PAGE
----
AB: I was able to manage through doing as much as possible on the weekends. It took up most of my weekend, but I was able to free up my Monday through Friday to do a lot more of my work. I have both a full-time job, and I commute, so there's a lot of time spent throughout my week that I don’t have for coursework. So, it's manageable, it can be challenging, certain weeks are harder than others, but all in all, it's totally doable, and it's very rewarding.

What types of responsibilities does a data-driven marketer have?

 CG: I think it's someone who is not afraid to be held accountable because metrics can be scary. Not everything works. We're going to have a healthy respect for the numbers and think it's going to work, but sometimes what you learn is that something doesn't work. Some things work better than others, and you have to have the willingness and openness to be held accountable. Students have to have a healthy curiosity, an open mind and be a critical thinker.

JW: A data-driven marketer is pretty much going to be the vanguard in that industry, the one leading the charge on a marketing quest to drive it with data. The responsibility is huge because you have to show that, “hey, we're going to do something different, this is the data to back it up.” Then you have the post-campaign reports to say, “we really did drive results.”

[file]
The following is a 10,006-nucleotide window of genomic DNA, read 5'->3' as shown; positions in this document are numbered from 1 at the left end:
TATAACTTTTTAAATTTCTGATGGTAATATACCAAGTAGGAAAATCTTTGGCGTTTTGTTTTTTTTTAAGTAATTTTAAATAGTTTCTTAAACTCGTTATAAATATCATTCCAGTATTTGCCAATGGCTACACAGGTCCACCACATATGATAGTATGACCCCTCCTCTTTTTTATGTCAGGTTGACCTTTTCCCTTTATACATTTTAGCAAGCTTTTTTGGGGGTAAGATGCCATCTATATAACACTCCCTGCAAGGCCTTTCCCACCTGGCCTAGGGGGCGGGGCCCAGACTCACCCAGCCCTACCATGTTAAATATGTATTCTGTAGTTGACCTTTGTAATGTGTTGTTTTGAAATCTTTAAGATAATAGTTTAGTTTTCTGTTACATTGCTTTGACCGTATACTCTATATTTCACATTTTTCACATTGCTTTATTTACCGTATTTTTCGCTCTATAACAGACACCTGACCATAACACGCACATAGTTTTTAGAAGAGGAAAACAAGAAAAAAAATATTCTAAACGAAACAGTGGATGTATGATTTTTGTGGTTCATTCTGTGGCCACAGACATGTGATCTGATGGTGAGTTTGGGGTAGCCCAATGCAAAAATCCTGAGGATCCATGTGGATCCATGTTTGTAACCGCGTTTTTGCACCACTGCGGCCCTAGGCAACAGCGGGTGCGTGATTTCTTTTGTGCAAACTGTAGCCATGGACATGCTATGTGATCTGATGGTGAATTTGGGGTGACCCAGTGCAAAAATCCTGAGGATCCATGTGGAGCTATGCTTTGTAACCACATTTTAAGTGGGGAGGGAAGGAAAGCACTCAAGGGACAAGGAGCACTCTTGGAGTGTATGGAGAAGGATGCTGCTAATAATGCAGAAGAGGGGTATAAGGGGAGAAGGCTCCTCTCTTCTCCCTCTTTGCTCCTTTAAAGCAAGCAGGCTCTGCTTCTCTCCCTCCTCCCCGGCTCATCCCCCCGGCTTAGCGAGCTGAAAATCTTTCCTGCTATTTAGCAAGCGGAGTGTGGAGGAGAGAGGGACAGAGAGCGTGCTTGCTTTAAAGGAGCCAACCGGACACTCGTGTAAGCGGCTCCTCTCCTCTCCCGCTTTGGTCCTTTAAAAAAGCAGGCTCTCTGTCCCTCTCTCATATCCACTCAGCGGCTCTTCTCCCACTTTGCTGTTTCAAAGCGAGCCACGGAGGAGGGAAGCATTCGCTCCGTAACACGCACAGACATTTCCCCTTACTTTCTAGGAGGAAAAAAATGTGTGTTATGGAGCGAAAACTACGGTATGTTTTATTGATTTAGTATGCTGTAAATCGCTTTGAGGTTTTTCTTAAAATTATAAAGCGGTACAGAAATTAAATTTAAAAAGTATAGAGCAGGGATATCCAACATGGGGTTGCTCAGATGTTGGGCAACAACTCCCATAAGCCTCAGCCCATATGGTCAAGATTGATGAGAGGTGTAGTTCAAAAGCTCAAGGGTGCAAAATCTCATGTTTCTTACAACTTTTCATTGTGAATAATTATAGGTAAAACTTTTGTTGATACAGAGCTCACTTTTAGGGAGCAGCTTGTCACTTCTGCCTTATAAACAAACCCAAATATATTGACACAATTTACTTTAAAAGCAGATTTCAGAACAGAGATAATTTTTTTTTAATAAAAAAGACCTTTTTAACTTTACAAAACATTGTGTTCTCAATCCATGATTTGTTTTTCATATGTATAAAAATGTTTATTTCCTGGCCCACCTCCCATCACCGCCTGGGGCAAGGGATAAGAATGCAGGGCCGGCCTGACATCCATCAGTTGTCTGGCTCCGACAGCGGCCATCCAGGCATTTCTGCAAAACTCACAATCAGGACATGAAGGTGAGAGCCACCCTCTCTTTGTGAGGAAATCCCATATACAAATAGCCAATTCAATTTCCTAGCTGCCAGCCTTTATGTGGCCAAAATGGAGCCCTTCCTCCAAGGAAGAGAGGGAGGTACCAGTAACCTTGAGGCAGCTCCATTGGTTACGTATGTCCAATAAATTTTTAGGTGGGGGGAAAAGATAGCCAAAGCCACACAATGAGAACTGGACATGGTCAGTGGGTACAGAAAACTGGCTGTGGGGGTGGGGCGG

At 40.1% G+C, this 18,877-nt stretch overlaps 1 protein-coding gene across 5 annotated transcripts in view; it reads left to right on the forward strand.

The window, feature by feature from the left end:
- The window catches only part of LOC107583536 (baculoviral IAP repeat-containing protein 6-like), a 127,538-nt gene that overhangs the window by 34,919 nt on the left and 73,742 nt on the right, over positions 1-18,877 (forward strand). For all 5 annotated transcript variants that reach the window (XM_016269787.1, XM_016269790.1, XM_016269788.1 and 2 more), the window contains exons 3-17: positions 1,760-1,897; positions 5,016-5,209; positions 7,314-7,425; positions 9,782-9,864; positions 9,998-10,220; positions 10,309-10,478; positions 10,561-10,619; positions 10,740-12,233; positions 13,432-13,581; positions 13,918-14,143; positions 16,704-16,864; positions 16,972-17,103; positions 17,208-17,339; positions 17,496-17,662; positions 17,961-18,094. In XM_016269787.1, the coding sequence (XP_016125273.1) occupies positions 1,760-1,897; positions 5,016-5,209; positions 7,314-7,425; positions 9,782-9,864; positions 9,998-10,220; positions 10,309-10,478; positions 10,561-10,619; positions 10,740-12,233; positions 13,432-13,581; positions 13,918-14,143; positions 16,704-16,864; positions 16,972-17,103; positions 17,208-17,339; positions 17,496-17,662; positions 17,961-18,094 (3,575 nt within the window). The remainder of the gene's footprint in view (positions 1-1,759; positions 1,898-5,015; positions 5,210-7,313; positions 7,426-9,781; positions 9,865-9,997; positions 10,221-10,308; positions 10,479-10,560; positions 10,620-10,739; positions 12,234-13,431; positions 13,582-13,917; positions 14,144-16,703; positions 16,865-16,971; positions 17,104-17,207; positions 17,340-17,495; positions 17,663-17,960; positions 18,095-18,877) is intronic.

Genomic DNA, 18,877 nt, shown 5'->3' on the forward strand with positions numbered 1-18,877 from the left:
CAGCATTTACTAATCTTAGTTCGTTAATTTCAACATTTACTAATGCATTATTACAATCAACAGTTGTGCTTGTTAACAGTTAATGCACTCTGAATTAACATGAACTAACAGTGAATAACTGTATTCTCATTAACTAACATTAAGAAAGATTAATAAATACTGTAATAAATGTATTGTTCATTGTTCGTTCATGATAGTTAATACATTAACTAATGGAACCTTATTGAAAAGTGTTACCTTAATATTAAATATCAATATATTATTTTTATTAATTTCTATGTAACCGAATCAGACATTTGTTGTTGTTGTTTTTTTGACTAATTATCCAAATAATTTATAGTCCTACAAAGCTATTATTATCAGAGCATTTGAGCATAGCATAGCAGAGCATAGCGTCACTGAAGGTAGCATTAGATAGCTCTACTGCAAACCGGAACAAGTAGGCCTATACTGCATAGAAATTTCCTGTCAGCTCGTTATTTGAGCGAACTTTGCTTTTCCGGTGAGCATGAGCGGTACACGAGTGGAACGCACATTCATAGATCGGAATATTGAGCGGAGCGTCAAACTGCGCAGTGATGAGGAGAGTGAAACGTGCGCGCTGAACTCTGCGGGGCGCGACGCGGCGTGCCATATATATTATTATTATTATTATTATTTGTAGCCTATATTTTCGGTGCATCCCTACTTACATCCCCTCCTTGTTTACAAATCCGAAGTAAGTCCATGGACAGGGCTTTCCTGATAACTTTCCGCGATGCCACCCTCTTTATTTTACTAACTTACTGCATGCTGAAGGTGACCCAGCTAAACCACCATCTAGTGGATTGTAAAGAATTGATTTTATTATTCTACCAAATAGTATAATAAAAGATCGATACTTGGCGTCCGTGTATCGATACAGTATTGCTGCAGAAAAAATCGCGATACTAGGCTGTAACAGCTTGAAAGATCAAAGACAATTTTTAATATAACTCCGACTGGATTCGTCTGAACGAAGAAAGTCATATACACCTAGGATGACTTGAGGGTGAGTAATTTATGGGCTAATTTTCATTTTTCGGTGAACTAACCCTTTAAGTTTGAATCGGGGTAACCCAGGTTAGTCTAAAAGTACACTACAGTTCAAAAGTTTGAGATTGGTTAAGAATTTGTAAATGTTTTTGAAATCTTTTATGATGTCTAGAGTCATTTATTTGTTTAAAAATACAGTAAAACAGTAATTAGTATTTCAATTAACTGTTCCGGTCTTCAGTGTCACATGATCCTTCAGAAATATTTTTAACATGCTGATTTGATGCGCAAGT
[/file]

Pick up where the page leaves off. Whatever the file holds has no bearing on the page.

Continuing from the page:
What advice would you give to an experienced marketer considering this program and what advice might you give to a new grad or a young professional is considering this program?

CG: So, for an experienced, smart marketer considering this program, I think what's great is how topical and current everything is. This field changes daily. There is so much to learn to stay current, and it's really hard to stay on top of it if you are experienced and have been in the field for some time. You're going to learn so much, not only from the faculty, but you will learn so much from your fellow students.